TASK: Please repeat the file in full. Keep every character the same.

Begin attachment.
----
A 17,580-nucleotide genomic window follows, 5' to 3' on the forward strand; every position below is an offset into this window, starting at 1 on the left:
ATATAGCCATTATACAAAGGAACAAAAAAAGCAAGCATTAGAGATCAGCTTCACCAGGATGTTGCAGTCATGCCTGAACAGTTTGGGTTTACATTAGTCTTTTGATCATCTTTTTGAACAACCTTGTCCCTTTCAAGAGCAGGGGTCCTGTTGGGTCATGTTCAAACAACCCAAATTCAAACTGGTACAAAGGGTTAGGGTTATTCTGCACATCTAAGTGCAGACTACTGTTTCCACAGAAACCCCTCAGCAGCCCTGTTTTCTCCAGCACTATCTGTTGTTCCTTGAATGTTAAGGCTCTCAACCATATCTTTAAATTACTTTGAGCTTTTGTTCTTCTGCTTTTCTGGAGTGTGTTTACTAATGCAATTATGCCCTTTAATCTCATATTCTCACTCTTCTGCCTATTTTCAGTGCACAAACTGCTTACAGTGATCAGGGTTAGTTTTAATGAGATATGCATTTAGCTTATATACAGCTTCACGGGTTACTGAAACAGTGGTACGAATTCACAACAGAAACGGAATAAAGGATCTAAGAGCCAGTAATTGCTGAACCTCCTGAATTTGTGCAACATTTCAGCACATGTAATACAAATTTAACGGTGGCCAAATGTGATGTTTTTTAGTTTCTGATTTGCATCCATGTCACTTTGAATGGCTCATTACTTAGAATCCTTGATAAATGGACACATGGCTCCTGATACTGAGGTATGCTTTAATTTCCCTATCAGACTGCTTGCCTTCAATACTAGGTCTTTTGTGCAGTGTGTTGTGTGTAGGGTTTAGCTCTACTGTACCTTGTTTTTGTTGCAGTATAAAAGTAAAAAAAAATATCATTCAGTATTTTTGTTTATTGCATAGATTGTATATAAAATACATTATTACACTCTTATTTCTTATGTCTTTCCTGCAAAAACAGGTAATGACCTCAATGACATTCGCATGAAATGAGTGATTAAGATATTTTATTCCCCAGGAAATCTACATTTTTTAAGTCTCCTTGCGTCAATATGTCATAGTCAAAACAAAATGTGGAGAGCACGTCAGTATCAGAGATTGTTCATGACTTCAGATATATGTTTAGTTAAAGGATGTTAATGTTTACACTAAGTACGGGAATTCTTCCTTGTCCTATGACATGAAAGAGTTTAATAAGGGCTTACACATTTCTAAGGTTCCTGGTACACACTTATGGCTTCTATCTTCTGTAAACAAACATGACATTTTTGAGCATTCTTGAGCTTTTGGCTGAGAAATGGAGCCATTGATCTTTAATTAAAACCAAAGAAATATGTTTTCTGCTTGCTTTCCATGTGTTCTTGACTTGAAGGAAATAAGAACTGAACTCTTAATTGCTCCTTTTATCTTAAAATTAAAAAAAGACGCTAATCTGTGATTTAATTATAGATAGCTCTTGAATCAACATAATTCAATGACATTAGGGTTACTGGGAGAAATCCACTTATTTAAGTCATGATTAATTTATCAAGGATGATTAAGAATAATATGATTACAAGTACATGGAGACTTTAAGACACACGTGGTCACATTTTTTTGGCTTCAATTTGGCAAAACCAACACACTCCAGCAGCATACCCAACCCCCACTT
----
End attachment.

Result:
A 17,580-nucleotide genomic window follows, 5' to 3' on the forward strand; every position below is an offset into this window, starting at 1 on the left:
ATATAGCCATTATACAAAGGAACAAAAAAAGCAAGCATTAGAGATCAGCTTCACCAGGATGTTGCAGTCATGCCTGAACAGTTTGGGTTTACATTAGTCTTTTGATCATCTTTTTGAACAACCTTGTCCCTTTCAAGAGCAGGGGTCCTGTTGGGTCATGTTCAAACAACCCAAATTCAAACTGGTACAAAGGGTTAGGGTTATTCTGCACATCTAAGTGCAGACTACTGTTTCCACAGAAACCCCTCAGCAGCCCTGTTTTCTCCAGCACTATCTGTTGTTCCTTGAATGTTAAGGCTCTCAACCATATCTTTAAATTACTTTGAGCTTTTGTTCTTCTGCTTTTCTGGAGTGTGTTTACTAATGCAATTATGCCCTTTAATCTCATATTCTCACTCTTCTGCCTATTTTCAGTGCACAAACTGCTTACAGTGATCAGGGTTAGTTTTAATGAGATATGCATTTAGCTTATATACAGCTTCACGGGTTACTGAAACAGTGGTACGAATTCACAACAGAAACGGAATAAAGGATCTAAGAGCCAGTAATTGCTGAACCTCCTGAATTTGTGCAACATTTCAGCACATGTAATACAAATTTAACGGTGGCCAAATGTGATGTTTTTTAGTTTCTGATTTGCATCCATGTCACTTTGAATGGCTCATTACTTAGAATCCTTGATAAATGGACACATGGCTCCTGATACTGAGGTATGCTTTAATTTCCCTATCAGACTGCTTGCCTTCAATACTAGGTCTTTTGTGCAGTGTGTTGTGTGTAGGGTTTAGCTCTACTGTACCTTGTTTTTGTTGCAGTATAAAAGTAAAAAAAAATATCATTCAGTATTTTTGTTTATTGCATAGATTGTATATAAAATACATTATTACACTCTTATTTCTTATGTCTTTCCTGCAAAAACAGGTAATGACCTCAATGACATTCGCATGAAATGAGTGATTAAGATATTTTATTCCCCAGGAAATCTACATTTTTTAAGTCTCCTTGCGTCAATATGTCATAGTCAAAACAAAATGTGGAGAGCACGTCAGTATCAGAGATTGTTCATGACTTCAGATATATGTTTAGTTAAAGGATGTTAATGTTTACACTAAGTACGGGAATTCTTCCTTGTCCTATGACATGAAAGAGTTTAATAAGGGCTTACACATTTCTAAGGTTCCTGGTACACACTTATGGCTTCTATCTTCTGTAAACAAACATGACATTTTTGAGCATTCTTGAGCTTTTGGCTGAGAAATGGAGCCATTGATCTTTAATTAAAACCAAAGAAATATGTTTTCTGCTTGCTTTCCATGTGTTCTTGACTTGAAGGAAATAAGAACTGAACTCTTAATTGCTCCTTTTATCTTAAAATTAAAAAAAGACGCTAATCTGTGATTTAATTATAGATAGCTCTTGAATCAACATAATTCAATGACATTAGGGTTACTGGGAGAAATCCACTTATTTAAGTCATGATTAATTTATCAAGGATGATTAAGAATAATATGATTACAAGTACATGGAGACTTTAAGACACACGTGGTCACATTTTTTTGGCTTCAATTTGGCAAAACCAACACACTCCAGCAGCATACCCAACCCCCACTT